This is the 9th Part of Tutorial Series on unordered_map. In this tutorial, we will discuss, how to modify the value associated with a key in an unordered_map in C++.

An unordered_map provides fast access to its elements via their keys, and therefore modifying the value of an existing key can be done in several ways. Let’s look at them one by one.

Using the [] Operator

The [] Operator of unordered_map returns a reference to the value associated with the gven key. Therefore, if the key already exists in the map, you can use the [] operator to access and modify its value directly. If the key does not exist, this method will create a new element with that key.

#include <iostream>
#include <unordered_map>
#include <string>

int main() 
{
    std::unordered_map<std::string, int> wordFrequency = {
                                                    {"Where", 2},
                                                    {"How", 3},
                                                    {"That", 4}
                                                };

    // Sets the frequency for the word "Why" to 1
    wordFrequency["Why"] = 1;  

    // Changes the frequency for "Why" to 2
    wordFrequency["Why"] = 2; 

    // Iterate over unordered_map in C++
    for (const auto& pair : wordFrequency) 
    {
        std::cout << pair.first << " :: " << pair.second << std::endl;
    }
    return 0;
}

Output:

Why :: 2
That :: 4
How :: 3
Where :: 2

In this snippet, wordFrequency[“Why”] = 1 either modifies the value associated with the key “Why” or inserts a new element with this key and sets its value to 1. The second line, wordFrequency[“Why”] = 2, then updates the value associated with “Why” to 2. If the key does not exist in the map, the [] operator automatically creates a new element with that key.

Using the at() Method

The at() function of unordered_map accepts a key as argument and returns a reference to the value associated with the gven key. It seems to be same as [] Operator, but
it provides access to the value associated with a key with bounds checking. It throws a std::out_of_range exception if the key does not exist. This method is safer than the [] operator as it ensures the key already exists in the map.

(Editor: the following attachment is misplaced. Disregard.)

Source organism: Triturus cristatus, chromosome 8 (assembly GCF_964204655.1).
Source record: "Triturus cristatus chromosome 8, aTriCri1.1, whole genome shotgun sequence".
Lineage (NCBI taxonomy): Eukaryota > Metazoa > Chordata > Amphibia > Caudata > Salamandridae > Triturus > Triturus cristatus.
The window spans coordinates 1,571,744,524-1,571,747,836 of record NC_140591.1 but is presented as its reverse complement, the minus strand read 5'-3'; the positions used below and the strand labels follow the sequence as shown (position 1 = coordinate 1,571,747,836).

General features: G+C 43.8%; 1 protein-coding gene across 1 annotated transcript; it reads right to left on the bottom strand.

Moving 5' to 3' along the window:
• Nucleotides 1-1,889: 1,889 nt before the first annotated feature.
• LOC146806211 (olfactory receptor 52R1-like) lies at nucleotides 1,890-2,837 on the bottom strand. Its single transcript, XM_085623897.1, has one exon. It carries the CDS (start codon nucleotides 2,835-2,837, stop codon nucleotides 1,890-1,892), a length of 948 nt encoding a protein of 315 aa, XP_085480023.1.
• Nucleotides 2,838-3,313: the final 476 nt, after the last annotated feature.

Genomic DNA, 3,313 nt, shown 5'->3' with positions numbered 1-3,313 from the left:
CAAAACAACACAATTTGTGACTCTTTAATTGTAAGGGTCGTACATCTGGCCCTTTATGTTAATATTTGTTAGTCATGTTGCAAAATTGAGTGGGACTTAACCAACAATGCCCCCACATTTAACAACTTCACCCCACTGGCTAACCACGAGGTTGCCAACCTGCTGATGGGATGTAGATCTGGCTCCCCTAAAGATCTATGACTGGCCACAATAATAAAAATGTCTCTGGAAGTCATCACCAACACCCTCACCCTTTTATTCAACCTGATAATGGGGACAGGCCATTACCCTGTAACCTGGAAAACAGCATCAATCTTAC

#include <iostream>
#include <unordered_map>
#include <string>

int main()
{
    std::unordered_map<std::string, int> wordFrequency = {
                                                    {"Where", 2},
                                                    {"How", 3},
                                                    {"That", 4}};

    try
    {
        // Changes the frequency for "Where" to 3
        wordFrequency.at("Where") = 3; 
    }
    catch (const std::out_of_range &e)
    {
        std::cout << "Key not found: " << e.what() << 'n';
    }

    // Iterate over unordered_map in C++
    for (const auto &pair : wordFrequency)
    {
        std::cout << pair.first << " :: " << pair.second << std::endl;
    }
    return 0;
}

Output:

That :: 4
How :: 3
Where :: 3

In this try-catch block, wordFrequency.at(“Where”) attempts to access the value associated with the key “Where”. If the key is not found, a std::out_of_range exception is thrown, which is then caught and handled in the catch block. This method is ideal when you want to avoid inadvertently inserting new elements into the unordered_map.

Using the find() Method

The unordered_map::find() function is an effective way to check if a key exists in an unordered_map without the risk of modifying the unordered_map or throwing an exception. It returns an iterator to the found element or to the end of the unordered_map if the key does not exist.

#include <iostream>
#include <unordered_map>
#include <string>

int main()
{
    std::unordered_map<std::string, int> wordFrequency = {
                                                    {"Where", 2},
                                                    {"How", 3},
                                                    {"That", 4}};

    // Look for key-value pair with key "How"
    auto it = wordFrequency.find("How");

    // Check if iterator is valid
    if (it != wordFrequency.end())
    {
        // Changes the frequency for "How" to 4
        it->second = 4;  
    }

    // Iterate over unordered_map in C++
    for (const auto &pair : wordFrequency)
    {
        std::cout << pair.first << " :: " << pair.second << std::endl;
    }
    return 0;
}

Output:

That :: 4
How :: 4
Where :: 2

Summary

Today, we learned different ways to modify the contents of an unordered_map in C++.

Ritika Ohri

Hi, I am Ritika Ohri, founder of this blog. I craft comprehensive programming tutorials and also manage a YouTube channel. You can also connect with me on Linkedin.

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